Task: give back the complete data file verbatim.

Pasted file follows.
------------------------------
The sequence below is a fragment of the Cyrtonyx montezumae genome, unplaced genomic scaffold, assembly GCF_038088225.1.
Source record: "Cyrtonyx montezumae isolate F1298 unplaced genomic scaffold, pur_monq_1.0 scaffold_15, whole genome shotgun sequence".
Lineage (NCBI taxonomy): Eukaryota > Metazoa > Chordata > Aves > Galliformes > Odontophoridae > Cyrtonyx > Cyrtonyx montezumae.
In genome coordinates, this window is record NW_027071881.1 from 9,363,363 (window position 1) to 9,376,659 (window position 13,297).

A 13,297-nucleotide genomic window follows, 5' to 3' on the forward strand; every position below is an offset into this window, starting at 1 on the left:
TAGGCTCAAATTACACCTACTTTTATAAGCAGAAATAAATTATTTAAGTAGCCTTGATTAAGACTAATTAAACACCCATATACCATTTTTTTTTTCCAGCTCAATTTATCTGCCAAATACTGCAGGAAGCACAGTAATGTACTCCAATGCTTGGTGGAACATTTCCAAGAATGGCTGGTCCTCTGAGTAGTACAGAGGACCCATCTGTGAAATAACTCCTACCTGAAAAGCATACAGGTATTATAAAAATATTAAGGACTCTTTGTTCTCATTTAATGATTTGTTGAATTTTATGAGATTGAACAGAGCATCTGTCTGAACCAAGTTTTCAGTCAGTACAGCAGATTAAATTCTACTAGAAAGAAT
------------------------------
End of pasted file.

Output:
The sequence below is a fragment of the Cyrtonyx montezumae genome, unplaced genomic scaffold, assembly GCF_038088225.1.
Source record: "Cyrtonyx montezumae isolate F1298 unplaced genomic scaffold, pur_monq_1.0 scaffold_15, whole genome shotgun sequence".
Lineage (NCBI taxonomy): Eukaryota > Metazoa > Chordata > Aves > Galliformes > Odontophoridae > Cyrtonyx > Cyrtonyx montezumae.
In genome coordinates, this window is record NW_027071881.1 from 9,363,363 (window position 1) to 9,376,659 (window position 13,297).

A 13,297-nucleotide genomic window follows, 5' to 3' on the forward strand; every position below is an offset into this window, starting at 1 on the left:
TAGGCTCAAATTACACCTACTTTTATAAGCAGAAATAAATTATTTAAGTAGCCTTGATTAAGACTAATTAAACACCCATATACCATTTTTTTTTTCCAGCTCAATTTATCTGCCAAATACTGCAGGAAGCACAGTAATGTACTCCAATGCTTGGTGGAACATTTCCAAGAATGGCTGGTCCTCTGAGTAGTACAGAGGACCCATCTGTGAAATAACTCCTACCTGAAAAGCATACAGGTATTATAAAAATATTAAGGACTCTTTGTTCTCATTTAATGATTTGTTGAATTTTATGAGATTGAACAGAGCATCTGTCTGAACCAAGTTTTCAGTCAGTACAGCAGATTAAATTCTACTAGAAAGAAT